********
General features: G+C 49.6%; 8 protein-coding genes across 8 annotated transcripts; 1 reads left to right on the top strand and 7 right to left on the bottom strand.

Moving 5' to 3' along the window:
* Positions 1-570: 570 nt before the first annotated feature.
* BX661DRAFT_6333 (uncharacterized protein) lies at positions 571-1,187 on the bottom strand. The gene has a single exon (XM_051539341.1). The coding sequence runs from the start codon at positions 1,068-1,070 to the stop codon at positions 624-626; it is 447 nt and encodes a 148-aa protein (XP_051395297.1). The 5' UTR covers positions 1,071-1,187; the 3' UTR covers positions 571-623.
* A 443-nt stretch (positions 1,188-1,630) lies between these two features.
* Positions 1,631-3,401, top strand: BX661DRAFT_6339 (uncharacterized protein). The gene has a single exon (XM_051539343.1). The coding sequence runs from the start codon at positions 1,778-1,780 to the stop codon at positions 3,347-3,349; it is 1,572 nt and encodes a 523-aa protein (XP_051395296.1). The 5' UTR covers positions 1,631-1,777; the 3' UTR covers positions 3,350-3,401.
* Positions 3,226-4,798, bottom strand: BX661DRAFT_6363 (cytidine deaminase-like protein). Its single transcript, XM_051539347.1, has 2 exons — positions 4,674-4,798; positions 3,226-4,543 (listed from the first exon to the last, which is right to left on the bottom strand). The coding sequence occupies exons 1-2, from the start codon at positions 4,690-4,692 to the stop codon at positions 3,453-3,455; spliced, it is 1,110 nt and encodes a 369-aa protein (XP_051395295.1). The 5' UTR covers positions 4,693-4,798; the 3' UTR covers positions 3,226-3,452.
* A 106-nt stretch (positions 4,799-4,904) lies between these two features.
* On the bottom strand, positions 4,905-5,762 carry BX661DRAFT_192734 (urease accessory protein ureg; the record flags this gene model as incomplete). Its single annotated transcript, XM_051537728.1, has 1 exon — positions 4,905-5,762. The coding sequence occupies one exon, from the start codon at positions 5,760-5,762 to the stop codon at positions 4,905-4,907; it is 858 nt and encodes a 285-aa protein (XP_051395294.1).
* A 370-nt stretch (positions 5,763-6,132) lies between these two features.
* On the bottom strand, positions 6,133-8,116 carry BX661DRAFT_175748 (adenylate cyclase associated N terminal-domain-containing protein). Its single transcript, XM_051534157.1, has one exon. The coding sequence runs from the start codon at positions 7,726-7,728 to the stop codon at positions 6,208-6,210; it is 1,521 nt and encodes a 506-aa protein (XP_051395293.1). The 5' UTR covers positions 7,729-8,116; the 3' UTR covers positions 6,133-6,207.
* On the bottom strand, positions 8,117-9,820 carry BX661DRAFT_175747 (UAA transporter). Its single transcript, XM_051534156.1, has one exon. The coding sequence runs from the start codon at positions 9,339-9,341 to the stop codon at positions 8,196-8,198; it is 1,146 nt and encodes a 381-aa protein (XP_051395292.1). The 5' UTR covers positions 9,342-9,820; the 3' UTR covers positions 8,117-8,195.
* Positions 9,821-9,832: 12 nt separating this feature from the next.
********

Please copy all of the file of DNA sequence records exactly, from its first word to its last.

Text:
General features: G+C 49.6%; 8 protein-coding genes across 8 annotated transcripts; 1 reads left to right on the top strand and 7 right to left on the bottom strand.

Moving 5' to 3' along the window:
* Positions 1-570: 570 nt before the first annotated feature.
* BX661DRAFT_6333 (uncharacterized protein) lies at positions 571-1,187 on the bottom strand. The gene has a single exon (XM_051539341.1). The coding sequence runs from the start codon at positions 1,068-1,070 to the stop codon at positions 624-626; it is 447 nt and encodes a 148-aa protein (XP_051395297.1). The 5' UTR covers positions 1,071-1,187; the 3' UTR covers positions 571-623.
* A 443-nt stretch (positions 1,188-1,630) lies between these two features.
* Positions 1,631-3,401, top strand: BX661DRAFT_6339 (uncharacterized protein). The gene has a single exon (XM_051539343.1). The coding sequence runs from the start codon at positions 1,778-1,780 to the stop codon at positions 3,347-3,349; it is 1,572 nt and encodes a 523-aa protein (XP_051395296.1). The 5' UTR covers positions 1,631-1,777; the 3' UTR covers positions 3,350-3,401.
* Positions 3,226-4,798, bottom strand: BX661DRAFT_6363 (cytidine deaminase-like protein). Its single transcript, XM_051539347.1, has 2 exons — positions 4,674-4,798; positions 3,226-4,543 (listed from the first exon to the last, which is right to left on the bottom strand). The coding sequence occupies exons 1-2, from the start codon at positions 4,690-4,692 to the stop codon at positions 3,453-3,455; spliced, it is 1,110 nt and encodes a 369-aa protein (XP_051395295.1). The 5' UTR covers positions 4,693-4,798; the 3' UTR covers positions 3,226-3,452.
* A 106-nt stretch (positions 4,799-4,904) lies between these two features.
* On the bottom strand, positions 4,905-5,762 carry BX661DRAFT_192734 (urease accessory protein ureg; the record flags this gene model as incomplete). Its single annotated transcript, XM_051537728.1, has 1 exon — positions 4,905-5,762. The coding sequence occupies one exon, from the start codon at positions 5,760-5,762 to the stop codon at positions 4,905-4,907; it is 858 nt and encodes a 285-aa protein (XP_051395294.1).
* A 370-nt stretch (positions 5,763-6,132) lies between these two features.
* On the bottom strand, positions 6,133-8,116 carry BX661DRAFT_175748 (adenylate cyclase associated N terminal-domain-containing protein). Its single transcript, XM_051534157.1, has one exon. The coding sequence runs from the start codon at positions 7,726-7,728 to the stop codon at positions 6,208-6,210; it is 1,521 nt and encodes a 506-aa protein (XP_051395293.1). The 5' UTR covers positions 7,729-8,116; the 3' UTR covers positions 6,133-6,207.
* On the bottom strand, positions 8,117-9,820 carry BX661DRAFT_175747 (UAA transporter). Its single transcript, XM_051534156.1, has one exon. The coding sequence runs from the start codon at positions 9,339-9,341 to the stop codon at positions 8,196-8,198; it is 1,146 nt and encodes a 381-aa protein (XP_051395292.1). The 5' UTR covers positions 9,342-9,820; the 3' UTR covers positions 8,117-8,195.
* Positions 9,821-9,832: 12 nt separating this feature from the next.